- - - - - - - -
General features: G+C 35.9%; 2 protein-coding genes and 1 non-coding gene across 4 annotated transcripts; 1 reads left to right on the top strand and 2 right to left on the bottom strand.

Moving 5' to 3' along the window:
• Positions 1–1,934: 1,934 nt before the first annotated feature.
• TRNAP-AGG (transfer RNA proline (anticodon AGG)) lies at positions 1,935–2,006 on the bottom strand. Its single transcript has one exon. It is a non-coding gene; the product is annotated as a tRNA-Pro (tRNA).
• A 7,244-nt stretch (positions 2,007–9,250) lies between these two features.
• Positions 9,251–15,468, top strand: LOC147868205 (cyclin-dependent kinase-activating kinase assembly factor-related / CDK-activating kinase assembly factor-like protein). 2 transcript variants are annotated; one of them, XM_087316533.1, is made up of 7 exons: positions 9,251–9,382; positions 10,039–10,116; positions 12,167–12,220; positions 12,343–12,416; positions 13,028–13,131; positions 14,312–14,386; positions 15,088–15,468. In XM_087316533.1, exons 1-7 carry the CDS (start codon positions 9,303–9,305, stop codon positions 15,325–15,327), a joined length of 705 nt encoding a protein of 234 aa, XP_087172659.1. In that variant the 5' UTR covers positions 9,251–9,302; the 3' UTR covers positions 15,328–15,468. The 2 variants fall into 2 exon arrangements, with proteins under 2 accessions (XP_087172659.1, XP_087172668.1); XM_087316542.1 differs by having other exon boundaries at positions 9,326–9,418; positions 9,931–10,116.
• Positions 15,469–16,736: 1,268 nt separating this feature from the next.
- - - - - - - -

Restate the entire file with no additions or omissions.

General features: G+C 35.9%; 2 protein-coding genes and 1 non-coding gene across 4 annotated transcripts; 1 reads left to right on the top strand and 2 right to left on the bottom strand.

Moving 5' to 3' along the window:
• Positions 1–1,934: 1,934 nt before the first annotated feature.
• TRNAP-AGG (transfer RNA proline (anticodon AGG)) lies at positions 1,935–2,006 on the bottom strand. Its single transcript has one exon. It is a non-coding gene; the product is annotated as a tRNA-Pro (tRNA).
• A 7,244-nt stretch (positions 2,007–9,250) lies between these two features.
• Positions 9,251–15,468, top strand: LOC147868205 (cyclin-dependent kinase-activating kinase assembly factor-related / CDK-activating kinase assembly factor-like protein). 2 transcript variants are annotated; one of them, XM_087316533.1, is made up of 7 exons: positions 9,251–9,382; positions 10,039–10,116; positions 12,167–12,220; positions 12,343–12,416; positions 13,028–13,131; positions 14,312–14,386; positions 15,088–15,468. In XM_087316533.1, exons 1-7 carry the CDS (start codon positions 9,303–9,305, stop codon positions 15,325–15,327), a joined length of 705 nt encoding a protein of 234 aa, XP_087172659.1. In that variant the 5' UTR covers positions 9,251–9,302; the 3' UTR covers positions 15,328–15,468. The 2 variants fall into 2 exon arrangements, with proteins under 2 accessions (XP_087172659.1, XP_087172668.1); XM_087316542.1 differs by having other exon boundaries at positions 9,326–9,418; positions 9,931–10,116.
• Positions 15,469–16,736: 1,268 nt separating this feature from the next.